How Paul Johnson uses his referee experience as head of Hamilton's pandemic response centre
The city can learn a lot from this experience, Johnson says, including how to help the most vulnerable
Right before the City of Hamilton activated its emergency operations centre (EOC), Paul Johnson remembers travelling to Windsor and Burlington, judging basketball officials, and packing into locker rooms.
There were no masks, and no physical distancing: just the thrum of championship games.
"And then the next day — wham. Things have changed," Johnson said.
The director of the EOC has officiated basketball in Hamilton for 32 seasons. But for the past 11 months, Johnson and his team have been making decisions on a starkly different court.
The EOC acts as a command central for the city's pandemic response. While the health decisions are coordinated by Hamilton Public Health Services, the city's pandemic operations, from emergency shelter outreach to the closure of libraries and arenas, are funnelled through the EOC.
The centre's goals now, Johnson said, break down into three categories: protecting people from the virus, having a crisp vaccine roll out, and finally transitioning out of the COVID-19 pandemic. And Johnson, who's used to settling player disputes on the court, is coordinating the city's vast effort to manage it all.
As incomparable as the two jobs are, Johnson said, the philosophy remains the same. Create good processes, gather people together, judge the situation, make sure you have an environment where people can speak their mind, and put all the details on the table.
Recovery isn't a light switch
"If you do that, you bring together the right people with good information, you will make quality decisions," he said.
"The transition, from the situation we're in today to living in a world after we start immunizing around COVID-19, it's not going to be a light switch. It's not one day we were in it, one day we're not. The fire started, the fire's out. It's not that kind of an emergency."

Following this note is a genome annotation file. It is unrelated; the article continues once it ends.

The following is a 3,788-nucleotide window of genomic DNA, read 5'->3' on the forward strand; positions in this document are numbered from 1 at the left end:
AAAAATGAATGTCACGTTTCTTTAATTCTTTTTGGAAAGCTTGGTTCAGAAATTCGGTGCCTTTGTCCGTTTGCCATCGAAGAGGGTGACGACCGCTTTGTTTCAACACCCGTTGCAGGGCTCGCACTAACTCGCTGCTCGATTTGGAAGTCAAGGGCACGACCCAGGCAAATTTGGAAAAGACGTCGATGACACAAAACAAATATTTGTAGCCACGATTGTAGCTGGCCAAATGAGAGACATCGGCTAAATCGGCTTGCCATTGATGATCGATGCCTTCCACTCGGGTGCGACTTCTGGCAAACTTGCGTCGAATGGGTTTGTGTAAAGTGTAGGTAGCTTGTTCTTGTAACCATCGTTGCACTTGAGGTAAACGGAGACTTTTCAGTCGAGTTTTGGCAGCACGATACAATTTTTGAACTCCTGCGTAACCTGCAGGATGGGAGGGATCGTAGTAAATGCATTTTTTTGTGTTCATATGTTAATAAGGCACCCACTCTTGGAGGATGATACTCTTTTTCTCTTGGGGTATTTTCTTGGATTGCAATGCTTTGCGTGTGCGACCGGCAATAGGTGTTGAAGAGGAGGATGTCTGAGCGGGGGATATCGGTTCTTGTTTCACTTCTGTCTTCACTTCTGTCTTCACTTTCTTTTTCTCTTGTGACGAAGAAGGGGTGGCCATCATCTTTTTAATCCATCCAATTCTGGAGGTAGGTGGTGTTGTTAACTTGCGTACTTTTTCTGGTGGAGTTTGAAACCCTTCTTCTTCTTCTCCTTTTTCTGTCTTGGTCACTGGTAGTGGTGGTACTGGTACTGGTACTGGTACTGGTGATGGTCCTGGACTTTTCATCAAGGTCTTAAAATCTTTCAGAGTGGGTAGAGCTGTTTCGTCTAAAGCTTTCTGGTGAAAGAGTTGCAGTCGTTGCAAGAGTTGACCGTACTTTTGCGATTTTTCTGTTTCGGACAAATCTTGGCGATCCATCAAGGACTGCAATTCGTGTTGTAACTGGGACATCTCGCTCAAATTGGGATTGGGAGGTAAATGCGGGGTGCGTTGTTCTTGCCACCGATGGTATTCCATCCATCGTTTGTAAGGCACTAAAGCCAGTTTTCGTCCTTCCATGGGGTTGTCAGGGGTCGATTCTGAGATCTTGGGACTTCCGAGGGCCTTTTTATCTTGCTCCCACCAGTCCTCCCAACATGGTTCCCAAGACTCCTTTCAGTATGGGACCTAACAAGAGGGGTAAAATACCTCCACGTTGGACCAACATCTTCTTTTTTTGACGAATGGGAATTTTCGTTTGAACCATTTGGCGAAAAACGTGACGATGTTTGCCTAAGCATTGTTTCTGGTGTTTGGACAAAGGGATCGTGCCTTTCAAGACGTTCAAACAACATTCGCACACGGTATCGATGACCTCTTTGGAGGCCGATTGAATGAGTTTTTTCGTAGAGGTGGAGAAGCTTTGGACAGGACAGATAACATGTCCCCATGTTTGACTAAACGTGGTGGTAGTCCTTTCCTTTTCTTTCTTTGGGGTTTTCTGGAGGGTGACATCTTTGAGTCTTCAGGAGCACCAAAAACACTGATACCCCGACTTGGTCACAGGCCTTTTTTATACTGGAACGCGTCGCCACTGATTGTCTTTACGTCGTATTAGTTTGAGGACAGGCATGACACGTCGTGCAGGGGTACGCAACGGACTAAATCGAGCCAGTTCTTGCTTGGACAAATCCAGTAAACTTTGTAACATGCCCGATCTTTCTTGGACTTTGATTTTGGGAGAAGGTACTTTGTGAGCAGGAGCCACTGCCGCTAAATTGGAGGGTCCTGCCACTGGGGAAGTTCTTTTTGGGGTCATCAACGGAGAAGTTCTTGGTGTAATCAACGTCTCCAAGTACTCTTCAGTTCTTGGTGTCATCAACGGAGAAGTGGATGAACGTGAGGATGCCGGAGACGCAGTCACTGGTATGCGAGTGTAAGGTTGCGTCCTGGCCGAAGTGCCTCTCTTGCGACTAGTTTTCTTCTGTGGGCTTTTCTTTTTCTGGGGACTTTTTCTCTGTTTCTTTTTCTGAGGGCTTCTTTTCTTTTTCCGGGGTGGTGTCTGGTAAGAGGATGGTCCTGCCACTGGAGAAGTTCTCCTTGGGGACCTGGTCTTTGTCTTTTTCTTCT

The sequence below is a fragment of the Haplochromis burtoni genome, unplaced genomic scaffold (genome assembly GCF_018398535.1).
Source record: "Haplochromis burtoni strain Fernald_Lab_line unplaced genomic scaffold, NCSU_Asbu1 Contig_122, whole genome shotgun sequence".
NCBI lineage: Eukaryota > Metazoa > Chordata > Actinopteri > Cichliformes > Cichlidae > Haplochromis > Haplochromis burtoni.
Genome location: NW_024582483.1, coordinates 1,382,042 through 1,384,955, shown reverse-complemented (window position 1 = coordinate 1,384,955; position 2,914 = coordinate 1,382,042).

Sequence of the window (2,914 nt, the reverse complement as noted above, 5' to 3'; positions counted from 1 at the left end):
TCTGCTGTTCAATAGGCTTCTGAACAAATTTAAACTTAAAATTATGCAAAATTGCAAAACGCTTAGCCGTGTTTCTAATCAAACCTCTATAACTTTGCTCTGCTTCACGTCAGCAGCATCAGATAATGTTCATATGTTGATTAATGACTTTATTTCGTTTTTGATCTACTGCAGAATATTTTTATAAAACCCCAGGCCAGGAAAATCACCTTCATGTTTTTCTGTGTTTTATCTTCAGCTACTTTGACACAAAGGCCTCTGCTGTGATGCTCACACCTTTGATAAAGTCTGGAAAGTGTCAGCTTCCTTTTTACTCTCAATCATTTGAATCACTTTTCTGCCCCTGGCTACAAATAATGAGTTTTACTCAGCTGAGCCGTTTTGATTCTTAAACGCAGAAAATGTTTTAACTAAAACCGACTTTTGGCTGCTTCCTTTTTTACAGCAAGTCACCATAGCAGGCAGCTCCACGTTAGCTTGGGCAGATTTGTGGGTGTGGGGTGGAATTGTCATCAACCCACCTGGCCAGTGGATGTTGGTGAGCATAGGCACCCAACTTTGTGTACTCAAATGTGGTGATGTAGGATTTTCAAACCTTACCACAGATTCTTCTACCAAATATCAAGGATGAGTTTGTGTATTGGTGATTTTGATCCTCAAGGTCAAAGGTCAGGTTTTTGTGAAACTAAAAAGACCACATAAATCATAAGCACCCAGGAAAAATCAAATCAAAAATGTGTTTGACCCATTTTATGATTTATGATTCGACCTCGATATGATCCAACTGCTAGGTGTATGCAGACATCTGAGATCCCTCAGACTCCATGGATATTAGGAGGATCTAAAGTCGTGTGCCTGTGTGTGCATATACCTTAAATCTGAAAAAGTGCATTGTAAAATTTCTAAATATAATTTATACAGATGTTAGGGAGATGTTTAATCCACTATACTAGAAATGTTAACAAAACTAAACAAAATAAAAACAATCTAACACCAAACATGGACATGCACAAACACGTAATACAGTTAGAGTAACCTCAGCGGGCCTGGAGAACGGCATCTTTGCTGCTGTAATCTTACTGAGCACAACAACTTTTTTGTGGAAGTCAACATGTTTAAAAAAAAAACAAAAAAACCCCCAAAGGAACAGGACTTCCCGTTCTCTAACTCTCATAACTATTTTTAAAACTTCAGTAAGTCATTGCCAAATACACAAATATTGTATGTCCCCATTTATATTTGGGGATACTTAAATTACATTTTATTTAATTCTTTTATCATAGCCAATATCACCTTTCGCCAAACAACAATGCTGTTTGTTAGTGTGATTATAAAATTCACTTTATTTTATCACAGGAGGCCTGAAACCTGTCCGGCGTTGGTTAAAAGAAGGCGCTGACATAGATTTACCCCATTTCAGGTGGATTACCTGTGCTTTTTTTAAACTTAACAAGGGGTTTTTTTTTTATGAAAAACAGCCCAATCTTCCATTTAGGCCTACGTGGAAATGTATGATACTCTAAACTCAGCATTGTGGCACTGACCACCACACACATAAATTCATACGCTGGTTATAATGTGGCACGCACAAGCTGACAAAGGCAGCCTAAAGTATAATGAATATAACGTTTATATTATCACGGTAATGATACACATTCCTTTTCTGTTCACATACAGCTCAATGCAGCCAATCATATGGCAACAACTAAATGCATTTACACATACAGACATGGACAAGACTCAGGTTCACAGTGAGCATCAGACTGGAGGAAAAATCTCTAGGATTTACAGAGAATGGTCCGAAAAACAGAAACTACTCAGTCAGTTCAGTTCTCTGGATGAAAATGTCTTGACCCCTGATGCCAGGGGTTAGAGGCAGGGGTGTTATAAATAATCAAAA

This recovery, he said, will be on a scale much greater than the city has ever experienced before.
The real shame would be if everything just goes back to the way it was.- Paul Johnson, director of the emergency operations centre
It isn't about dealing with downed power lines or trees from a natural disasters, Johnson said, nor is it about taking down plexiglass barriers. It's a "public health emergency and a human emergency," he said, that has exposed vulnerabilities in sectors and institutional structures.
"The real shame would be if everything just goes back to the way it was. That we treat this as some event," Johnson said.
On the court and off, Johnson is used to being in high-pressure situations.
Before working for the city in 2010, Johnson facilitated decision-making in the non-profit sector where money is tight. He spent 15 years at Wesley Urban Ministries, including more than 10 as the executive director.
For four years, Johnson served as the city's director of neighbourhood and community initiatives, where he brought together residents to determine how to improve their neighbourhoods. From 2015 to 2018, he was the city's lead on the light-rail transit (LRT) project, a contentious $1-billion system the province has since cancelled and revived again.